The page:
Vacancies remain significantly above pre-Covid levels despite monthly falls. Data suggests the UK is heading towards a recession while skills remain in short supply.
While vacancies have fallen in the final months of 2022, pre-Covid comparisons show a significant increase in jobs and placements in November, indicating that the shortage of skills across the UK remains acute. That’s based on the latest data from the Association of Professional Staffing Companies (APSCo) – the trade body for the professional recruitment sector.
The data – provided by the global leader in software for the staffing industry, Bullhorn – revealed that permanent vacancies were up 46% between November 2019 and November 2022. Contract vacancies also rose 16% during the same time frame. While APSCo’s data did show a decline in jobs between October and November on a similar scale to the latest Office for National Statistics (ONS) data, this pre-Covid comparison indicates that the UK is still in the midst of a tight labour market that hasn’t yet stabilised since the pandemic, despite the economic struggles across the country.
A similar picture has been noted in placement numbers across the professional staffing sector. Month-on-month comparisons show a -4% drop in permanent placements while contractor placements have stagnated. However, pre-Covid comparisons show an increase across permanent placements, which grew 46% between November 2019 and November 2022.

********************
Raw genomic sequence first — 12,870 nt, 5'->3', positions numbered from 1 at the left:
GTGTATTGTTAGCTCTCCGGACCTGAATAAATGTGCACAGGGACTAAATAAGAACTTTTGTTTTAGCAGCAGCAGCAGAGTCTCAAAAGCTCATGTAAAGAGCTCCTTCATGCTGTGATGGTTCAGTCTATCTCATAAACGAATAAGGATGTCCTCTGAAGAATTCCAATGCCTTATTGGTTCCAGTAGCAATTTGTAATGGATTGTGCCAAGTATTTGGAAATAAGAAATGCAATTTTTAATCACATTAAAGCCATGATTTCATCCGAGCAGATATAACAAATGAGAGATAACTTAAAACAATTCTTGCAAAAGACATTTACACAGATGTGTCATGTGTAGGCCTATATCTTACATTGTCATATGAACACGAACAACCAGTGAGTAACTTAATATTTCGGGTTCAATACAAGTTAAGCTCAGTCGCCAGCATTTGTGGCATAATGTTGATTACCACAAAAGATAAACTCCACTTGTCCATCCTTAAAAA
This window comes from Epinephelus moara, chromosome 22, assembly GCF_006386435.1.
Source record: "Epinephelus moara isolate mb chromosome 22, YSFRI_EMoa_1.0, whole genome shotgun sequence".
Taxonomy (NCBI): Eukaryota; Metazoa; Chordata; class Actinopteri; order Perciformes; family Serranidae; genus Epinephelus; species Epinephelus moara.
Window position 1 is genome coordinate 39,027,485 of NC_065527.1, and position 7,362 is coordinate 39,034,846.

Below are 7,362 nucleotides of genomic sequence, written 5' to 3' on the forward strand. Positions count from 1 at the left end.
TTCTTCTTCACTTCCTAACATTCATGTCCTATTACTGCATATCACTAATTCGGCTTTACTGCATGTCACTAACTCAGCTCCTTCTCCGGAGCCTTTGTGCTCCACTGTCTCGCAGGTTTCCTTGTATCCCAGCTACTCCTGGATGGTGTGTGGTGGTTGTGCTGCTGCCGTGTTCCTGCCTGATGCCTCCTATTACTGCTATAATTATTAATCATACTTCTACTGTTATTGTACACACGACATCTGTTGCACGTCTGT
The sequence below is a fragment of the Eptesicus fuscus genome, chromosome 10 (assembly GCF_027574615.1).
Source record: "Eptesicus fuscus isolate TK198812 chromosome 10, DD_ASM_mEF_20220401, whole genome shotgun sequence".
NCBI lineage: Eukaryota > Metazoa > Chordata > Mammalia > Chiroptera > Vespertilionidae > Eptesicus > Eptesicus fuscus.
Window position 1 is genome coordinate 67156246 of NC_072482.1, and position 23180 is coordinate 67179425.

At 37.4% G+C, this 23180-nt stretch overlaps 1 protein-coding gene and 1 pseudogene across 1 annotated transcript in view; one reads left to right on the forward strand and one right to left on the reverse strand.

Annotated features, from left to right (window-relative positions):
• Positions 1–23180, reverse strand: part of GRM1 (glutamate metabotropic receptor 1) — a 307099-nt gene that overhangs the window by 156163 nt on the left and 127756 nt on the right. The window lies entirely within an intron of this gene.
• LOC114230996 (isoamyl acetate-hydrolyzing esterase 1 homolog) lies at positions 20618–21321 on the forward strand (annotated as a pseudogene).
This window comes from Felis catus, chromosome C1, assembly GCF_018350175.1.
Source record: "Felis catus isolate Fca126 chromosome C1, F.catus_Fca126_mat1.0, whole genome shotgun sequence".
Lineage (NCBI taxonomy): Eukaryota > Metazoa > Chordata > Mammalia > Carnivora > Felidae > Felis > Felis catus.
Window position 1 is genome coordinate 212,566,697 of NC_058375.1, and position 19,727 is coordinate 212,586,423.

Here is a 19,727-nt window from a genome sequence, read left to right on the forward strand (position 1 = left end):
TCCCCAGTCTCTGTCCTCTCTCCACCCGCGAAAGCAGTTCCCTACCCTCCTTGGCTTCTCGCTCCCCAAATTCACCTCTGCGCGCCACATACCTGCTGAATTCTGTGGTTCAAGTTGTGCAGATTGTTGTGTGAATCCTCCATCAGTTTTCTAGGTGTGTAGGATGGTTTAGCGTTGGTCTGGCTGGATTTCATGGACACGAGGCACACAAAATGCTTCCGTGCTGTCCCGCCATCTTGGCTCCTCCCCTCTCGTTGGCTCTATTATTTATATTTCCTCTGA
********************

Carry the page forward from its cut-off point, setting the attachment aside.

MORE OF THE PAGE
With more placements being made, available talent pools across the UK are continuing to decrease – a further sign that the UK is heading towards a recession where staff shortages remain an issue, a scenario which hasn’t been experienced in prior down turns.
Ann Swain, Global CEO of APSCo comments: “We are seeing the recruitment market slow which is to be expected following the highs noted in the first half of the year. However, this doesn’t mean that the market is contracting as recession fears grow. In fact, pre-Covid comparisons show that recruitment activity is still significantly above pre-pandemic levels. This suggests that the UK remains in a tight talent landscape with skilled resources still in short supply despite the economic slowdown. This scenario will put greater pressure on the staffing sector to find the talent that clients desperately need and on employers to ensure they create the right environment and offer the appropriate remuneration to both attract and retain these resources.”
Joseph Buckley, Manager, Business Analytics, Bullhorn, adds: “Jobs seem to have remained fairly steady following the reasonably level trend over the last few months. Meanwhile, permanent placements appear to be continuing their gradual descent as the year comes to an end; this tracks well with ratios we’ve seen internally, as conversion rates have shrunk consistently since their peak earlier in the year. It may not be a simple drop in productivity but more an indication of the market calming down after a bumper year. Contract sales continues its two-month spike, which compared to the stable trend for contract placement count, could indicate a disproportionate number of long or high-value urgent assignments being booked as the year comes to a close.”